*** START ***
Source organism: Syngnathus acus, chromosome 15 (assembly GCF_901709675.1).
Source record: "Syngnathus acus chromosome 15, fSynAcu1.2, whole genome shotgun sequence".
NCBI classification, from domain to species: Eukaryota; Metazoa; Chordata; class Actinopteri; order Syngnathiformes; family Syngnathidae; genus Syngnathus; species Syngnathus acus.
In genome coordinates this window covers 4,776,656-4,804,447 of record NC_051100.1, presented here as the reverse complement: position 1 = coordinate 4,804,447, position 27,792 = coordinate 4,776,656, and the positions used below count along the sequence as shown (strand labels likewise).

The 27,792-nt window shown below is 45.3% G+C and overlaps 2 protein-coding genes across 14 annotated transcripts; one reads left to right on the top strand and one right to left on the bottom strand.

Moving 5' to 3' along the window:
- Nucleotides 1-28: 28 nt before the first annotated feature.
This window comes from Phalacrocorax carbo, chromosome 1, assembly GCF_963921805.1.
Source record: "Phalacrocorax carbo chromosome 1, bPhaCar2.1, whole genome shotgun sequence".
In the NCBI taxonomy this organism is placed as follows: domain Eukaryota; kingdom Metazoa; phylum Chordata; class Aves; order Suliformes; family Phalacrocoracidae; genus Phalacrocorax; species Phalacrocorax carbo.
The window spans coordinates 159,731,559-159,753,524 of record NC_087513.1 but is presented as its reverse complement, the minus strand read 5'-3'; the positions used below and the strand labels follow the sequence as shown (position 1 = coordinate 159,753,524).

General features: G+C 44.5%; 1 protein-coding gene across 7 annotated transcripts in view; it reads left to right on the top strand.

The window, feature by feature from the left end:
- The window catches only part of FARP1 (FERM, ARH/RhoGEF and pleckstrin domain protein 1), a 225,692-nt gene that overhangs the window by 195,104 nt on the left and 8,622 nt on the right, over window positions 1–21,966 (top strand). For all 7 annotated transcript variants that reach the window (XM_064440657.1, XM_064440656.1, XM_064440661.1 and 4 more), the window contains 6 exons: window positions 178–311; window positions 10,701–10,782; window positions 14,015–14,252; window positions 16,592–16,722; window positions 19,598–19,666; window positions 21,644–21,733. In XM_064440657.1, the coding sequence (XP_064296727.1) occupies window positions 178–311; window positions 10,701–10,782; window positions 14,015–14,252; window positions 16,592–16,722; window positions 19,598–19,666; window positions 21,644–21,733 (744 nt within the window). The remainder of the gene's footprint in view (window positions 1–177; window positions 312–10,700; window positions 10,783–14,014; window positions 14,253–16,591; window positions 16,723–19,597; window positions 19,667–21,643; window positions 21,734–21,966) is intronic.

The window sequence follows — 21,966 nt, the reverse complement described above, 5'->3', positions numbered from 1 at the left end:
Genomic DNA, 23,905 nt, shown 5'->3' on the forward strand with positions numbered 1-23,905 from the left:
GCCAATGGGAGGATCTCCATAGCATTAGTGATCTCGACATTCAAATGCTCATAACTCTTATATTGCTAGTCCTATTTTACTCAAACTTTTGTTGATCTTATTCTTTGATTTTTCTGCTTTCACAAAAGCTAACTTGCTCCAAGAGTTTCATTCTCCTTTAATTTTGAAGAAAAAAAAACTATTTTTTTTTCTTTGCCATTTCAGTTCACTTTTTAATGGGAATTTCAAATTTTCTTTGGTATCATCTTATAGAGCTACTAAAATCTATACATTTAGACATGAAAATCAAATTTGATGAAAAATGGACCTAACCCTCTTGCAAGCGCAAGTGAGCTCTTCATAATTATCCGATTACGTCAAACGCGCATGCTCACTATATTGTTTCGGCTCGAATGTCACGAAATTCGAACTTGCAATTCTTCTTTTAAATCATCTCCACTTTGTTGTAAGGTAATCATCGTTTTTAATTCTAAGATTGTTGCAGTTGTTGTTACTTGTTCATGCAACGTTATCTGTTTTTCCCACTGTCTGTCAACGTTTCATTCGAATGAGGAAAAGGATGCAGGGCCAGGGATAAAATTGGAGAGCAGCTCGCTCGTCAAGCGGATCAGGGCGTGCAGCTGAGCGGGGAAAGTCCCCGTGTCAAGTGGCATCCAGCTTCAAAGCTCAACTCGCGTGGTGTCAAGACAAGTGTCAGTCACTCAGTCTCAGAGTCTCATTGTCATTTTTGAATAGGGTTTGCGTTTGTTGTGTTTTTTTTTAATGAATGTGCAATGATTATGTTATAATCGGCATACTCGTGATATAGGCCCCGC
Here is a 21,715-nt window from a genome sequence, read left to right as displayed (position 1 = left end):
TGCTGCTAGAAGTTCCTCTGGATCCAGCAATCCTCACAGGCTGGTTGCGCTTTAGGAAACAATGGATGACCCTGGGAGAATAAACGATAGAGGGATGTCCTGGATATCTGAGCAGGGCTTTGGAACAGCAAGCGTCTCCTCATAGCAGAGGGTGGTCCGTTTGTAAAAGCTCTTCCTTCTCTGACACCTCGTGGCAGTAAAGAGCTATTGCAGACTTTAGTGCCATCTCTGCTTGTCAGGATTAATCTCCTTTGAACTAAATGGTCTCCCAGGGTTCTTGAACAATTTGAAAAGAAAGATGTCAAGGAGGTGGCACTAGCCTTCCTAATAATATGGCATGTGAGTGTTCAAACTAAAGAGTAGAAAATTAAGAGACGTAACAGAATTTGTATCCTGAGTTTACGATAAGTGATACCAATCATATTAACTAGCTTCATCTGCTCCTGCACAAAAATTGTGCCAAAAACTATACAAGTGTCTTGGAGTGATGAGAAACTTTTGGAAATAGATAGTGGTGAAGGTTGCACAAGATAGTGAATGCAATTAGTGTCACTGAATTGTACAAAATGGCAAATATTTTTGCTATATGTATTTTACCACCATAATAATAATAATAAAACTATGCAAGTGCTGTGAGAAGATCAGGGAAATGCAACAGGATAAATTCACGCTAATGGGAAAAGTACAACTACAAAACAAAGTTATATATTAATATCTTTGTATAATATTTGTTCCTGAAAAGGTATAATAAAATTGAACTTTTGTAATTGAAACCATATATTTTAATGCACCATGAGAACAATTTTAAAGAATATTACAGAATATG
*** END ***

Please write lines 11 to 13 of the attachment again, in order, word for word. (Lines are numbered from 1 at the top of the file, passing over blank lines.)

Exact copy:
The window spans coordinates 159,731,559-159,753,524 of record NC_087513.1 but is presented as its reverse complement, the minus strand read 5'-3'; the positions used below and the strand labels follow the sequence as shown (position 1 = coordinate 159,753,524).

General features: G+C 44.5%; 1 protein-coding gene across 7 annotated transcripts in view; it reads left to right on the top strand.

The window, feature by feature from the left end: